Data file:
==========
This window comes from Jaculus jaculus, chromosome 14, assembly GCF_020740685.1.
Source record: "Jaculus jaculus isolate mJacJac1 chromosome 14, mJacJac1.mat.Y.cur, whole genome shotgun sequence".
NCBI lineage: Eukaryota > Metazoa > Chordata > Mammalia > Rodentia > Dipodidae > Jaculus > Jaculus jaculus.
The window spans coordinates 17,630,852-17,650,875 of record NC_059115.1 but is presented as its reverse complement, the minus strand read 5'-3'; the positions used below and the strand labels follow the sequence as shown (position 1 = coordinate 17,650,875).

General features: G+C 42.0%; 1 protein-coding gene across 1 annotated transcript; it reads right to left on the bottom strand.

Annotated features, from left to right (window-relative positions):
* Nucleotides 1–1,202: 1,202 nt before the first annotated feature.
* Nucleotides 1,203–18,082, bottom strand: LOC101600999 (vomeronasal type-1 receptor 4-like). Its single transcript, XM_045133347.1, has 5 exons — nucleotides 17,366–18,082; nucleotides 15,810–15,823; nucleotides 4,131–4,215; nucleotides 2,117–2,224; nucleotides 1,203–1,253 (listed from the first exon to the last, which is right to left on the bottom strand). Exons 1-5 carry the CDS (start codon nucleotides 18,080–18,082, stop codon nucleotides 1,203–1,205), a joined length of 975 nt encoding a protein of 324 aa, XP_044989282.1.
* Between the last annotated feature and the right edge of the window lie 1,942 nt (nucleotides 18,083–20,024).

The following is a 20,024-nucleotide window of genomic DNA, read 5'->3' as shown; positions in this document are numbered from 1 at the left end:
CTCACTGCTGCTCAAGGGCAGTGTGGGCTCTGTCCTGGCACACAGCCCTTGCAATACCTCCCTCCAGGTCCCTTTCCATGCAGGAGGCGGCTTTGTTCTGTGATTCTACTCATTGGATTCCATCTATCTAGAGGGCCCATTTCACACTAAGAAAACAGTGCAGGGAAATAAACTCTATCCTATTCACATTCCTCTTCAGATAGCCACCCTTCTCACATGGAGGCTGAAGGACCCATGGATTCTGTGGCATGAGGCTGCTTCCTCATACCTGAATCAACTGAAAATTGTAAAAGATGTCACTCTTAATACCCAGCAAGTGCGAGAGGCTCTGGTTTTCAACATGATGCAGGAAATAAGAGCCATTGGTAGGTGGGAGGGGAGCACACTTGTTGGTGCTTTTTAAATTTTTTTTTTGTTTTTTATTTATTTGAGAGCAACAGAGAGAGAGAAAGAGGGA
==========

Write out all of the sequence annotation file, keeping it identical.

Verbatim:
This window comes from Jaculus jaculus, chromosome 14, assembly GCF_020740685.1.
Source record: "Jaculus jaculus isolate mJacJac1 chromosome 14, mJacJac1.mat.Y.cur, whole genome shotgun sequence".
NCBI lineage: Eukaryota > Metazoa > Chordata > Mammalia > Rodentia > Dipodidae > Jaculus > Jaculus jaculus.
The window spans coordinates 17,630,852-17,650,875 of record NC_059115.1 but is presented as its reverse complement, the minus strand read 5'-3'; the positions used below and the strand labels follow the sequence as shown (position 1 = coordinate 17,650,875).

General features: G+C 42.0%; 1 protein-coding gene across 1 annotated transcript; it reads right to left on the bottom strand.

Annotated features, from left to right (window-relative positions):
* Nucleotides 1–1,202: 1,202 nt before the first annotated feature.
* Nucleotides 1,203–18,082, bottom strand: LOC101600999 (vomeronasal type-1 receptor 4-like). Its single transcript, XM_045133347.1, has 5 exons — nucleotides 17,366–18,082; nucleotides 15,810–15,823; nucleotides 4,131–4,215; nucleotides 2,117–2,224; nucleotides 1,203–1,253 (listed from the first exon to the last, which is right to left on the bottom strand). Exons 1-5 carry the CDS (start codon nucleotides 18,080–18,082, stop codon nucleotides 1,203–1,205), a joined length of 975 nt encoding a protein of 324 aa, XP_044989282.1.
* Between the last annotated feature and the right edge of the window lie 1,942 nt (nucleotides 18,083–20,024).

The following is a 20,024-nucleotide window of genomic DNA, read 5'->3' as shown; positions in this document are numbered from 1 at the left end:
CTCACTGCTGCTCAAGGGCAGTGTGGGCTCTGTCCTGGCACACAGCCCTTGCAATACCTCCCTCCAGGTCCCTTTCCATGCAGGAGGCGGCTTTGTTCTGTGATTCTACTCATTGGATTCCATCTATCTAGAGGGCCCATTTCACACTAAGAAAACAGTGCAGGGAAATAAACTCTATCCTATTCACATTCCTCTTCAGATAGCCACCCTTCTCACATGGAGGCTGAAGGACCCATGGATTCTGTGGCATGAGGCTGCTTCCTCATACCTGAATCAACTGAAAATTGTAAAAGATGTCACTCTTAATACCCAGCAAGTGCGAGAGGCTCTGGTTTTCAACATGATGCAGGAAATAAGAGCCATTGGTAGGTGGGAGGGGAGCACACTTGTTGGTGCTTTTTAAATTTTTTTTTTGTTTTTTATTTATTTGAGAGCAACAGAGAGAGAGAAAGAGGGA